During his post-war years, Swarthout returned to the University of Michigan, earning a Master’s degree and began to teach college. During that time his son Miles was born and he won a Hopwood Award for $800 for another novel, promoting him to the University of Maryland for a couple of years where he ghost-wrote speeches for Congressmen and wrote more unpublished fiction. That autumn, he began teaching at Michigan State University and during eight years earned his Ph.D. in Victorian literature during 1955, while his wife got her Master’s degree and a teaching certificate and commenced teaching children in the second grade.
Swarthout began to sell short stories to national publications like Cosmopolitan and The Saturday Evening Post. He was paid $2500 during 1955 for one of these stories, “A Horse For Mrs. Custer,” which became a Randolph Scott low-budget Western for Columbia Pictures during 1956, by the name of Seventh Cavalry. The day after he finished his last doctoral examination he started writing a novel called They Came To Cordura. Its setting was Mexico of 1916 during the Pershing Expedition to capture Pancho Villa, and some of its fictional cavalry troopers had been nominated for Medals of Honor for their valor during the actual last mounted cavalry charge the U. S. Army ever conducted. The book was sold quickly to Random House and then to Columbia Pictures during 1958, becoming one of their major motion pictures starring Gary Cooper and Rita Hayworth a year later. This bestseller and the movie money enabled Swarthout to become a professional writer at last. He was 39 years old.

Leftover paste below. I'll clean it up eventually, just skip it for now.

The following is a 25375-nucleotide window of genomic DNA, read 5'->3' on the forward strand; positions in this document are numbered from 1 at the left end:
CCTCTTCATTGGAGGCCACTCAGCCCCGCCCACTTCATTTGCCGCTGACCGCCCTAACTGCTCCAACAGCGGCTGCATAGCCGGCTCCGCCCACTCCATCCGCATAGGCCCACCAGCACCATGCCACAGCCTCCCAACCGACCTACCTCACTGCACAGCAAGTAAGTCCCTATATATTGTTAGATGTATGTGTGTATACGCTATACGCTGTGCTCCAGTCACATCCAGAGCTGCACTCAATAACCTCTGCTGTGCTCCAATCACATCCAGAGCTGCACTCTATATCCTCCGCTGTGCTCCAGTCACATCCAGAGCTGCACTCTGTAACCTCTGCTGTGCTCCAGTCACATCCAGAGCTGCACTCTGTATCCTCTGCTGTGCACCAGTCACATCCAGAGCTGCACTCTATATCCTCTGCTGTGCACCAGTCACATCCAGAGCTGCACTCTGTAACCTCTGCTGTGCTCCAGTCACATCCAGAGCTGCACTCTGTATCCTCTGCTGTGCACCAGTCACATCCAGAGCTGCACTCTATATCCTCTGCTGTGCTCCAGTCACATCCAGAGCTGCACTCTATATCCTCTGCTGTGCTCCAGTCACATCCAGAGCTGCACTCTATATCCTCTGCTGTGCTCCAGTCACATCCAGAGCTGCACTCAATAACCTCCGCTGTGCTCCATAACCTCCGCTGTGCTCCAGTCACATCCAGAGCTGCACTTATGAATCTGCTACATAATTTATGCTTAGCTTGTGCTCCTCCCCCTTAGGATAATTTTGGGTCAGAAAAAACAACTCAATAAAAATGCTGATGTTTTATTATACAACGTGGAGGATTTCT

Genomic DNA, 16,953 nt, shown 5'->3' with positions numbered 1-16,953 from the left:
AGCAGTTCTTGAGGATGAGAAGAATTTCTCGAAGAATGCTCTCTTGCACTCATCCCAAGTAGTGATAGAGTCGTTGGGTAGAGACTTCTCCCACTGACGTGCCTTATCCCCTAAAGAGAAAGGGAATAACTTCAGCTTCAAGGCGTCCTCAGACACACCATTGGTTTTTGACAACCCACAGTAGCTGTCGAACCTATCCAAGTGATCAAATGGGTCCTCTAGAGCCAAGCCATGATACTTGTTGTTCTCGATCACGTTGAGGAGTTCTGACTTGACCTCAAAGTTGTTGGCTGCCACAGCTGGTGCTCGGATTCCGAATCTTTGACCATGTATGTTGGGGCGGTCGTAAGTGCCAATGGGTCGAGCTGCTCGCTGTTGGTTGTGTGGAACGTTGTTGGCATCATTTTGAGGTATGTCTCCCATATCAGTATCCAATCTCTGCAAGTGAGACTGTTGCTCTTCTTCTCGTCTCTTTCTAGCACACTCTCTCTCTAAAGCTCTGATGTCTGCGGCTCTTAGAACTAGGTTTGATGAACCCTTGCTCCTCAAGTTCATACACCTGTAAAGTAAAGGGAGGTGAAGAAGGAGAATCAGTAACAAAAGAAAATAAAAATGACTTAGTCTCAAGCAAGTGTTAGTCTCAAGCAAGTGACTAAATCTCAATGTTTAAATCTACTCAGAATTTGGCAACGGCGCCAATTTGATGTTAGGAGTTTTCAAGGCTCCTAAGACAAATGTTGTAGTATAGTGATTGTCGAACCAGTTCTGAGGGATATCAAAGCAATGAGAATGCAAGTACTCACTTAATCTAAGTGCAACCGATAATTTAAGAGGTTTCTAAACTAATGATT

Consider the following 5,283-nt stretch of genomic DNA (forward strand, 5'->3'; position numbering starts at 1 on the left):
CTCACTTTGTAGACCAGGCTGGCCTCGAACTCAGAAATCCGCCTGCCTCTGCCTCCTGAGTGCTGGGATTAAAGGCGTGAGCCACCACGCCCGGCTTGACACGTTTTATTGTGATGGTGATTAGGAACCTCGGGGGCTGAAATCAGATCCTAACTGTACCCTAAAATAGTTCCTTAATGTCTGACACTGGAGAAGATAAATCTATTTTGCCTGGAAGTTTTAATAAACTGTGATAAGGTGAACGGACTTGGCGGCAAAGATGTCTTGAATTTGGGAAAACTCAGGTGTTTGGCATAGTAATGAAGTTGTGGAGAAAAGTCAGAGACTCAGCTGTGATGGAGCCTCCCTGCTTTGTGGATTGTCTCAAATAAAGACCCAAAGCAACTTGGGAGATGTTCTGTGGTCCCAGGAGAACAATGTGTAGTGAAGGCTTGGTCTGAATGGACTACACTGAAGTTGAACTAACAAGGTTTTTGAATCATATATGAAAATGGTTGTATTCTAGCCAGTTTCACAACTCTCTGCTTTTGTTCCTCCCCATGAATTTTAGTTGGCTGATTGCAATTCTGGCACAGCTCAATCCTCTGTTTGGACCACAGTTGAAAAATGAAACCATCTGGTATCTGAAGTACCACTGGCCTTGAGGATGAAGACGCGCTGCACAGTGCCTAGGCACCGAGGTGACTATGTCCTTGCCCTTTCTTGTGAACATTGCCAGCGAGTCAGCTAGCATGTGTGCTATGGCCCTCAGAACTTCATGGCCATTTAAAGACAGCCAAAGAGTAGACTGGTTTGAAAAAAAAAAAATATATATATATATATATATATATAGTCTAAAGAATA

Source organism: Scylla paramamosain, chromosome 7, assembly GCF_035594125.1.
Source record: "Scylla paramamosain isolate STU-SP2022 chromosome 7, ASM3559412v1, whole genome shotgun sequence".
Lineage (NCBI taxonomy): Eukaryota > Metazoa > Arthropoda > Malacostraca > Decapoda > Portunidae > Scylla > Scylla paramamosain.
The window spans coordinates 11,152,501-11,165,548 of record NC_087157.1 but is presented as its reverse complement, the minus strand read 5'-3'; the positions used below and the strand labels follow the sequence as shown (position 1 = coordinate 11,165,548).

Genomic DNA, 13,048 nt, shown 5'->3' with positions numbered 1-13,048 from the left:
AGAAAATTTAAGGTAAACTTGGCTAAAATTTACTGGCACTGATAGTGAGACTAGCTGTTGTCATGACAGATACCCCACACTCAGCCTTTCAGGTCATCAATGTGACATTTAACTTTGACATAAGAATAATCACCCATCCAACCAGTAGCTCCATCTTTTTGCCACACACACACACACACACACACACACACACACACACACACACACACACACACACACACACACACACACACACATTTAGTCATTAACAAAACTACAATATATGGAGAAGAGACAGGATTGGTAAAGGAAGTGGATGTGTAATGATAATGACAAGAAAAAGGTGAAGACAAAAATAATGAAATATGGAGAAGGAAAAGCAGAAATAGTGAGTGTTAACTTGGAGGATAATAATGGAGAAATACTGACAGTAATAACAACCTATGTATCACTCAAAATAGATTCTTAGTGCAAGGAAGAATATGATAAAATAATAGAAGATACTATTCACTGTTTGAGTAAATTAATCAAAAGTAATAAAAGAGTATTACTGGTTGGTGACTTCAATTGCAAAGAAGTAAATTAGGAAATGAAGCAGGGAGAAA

He completed another novel while still teaching Honors English at Michigan State. Where The Boys Are (1960) was set on the Michigan State campus and was the first comic novel about the annual "spring break" invasion of the beaches of southern Florida by America’s college students. MGM's movie version became the greatest grossing low-budget movie in the studio’s history.
Swarthout went on to write many more novels, some of which were made into movies. He worked on the screenplay of only one, Cordura, at the studio in Los Angeles for six months, before moving from Michigan to Arizona, where he continued to teach English at Arizona State University for four years before retiring to write full-time. Many of his novels were set in either Michigan or Arizona, and some utilized his war experiences.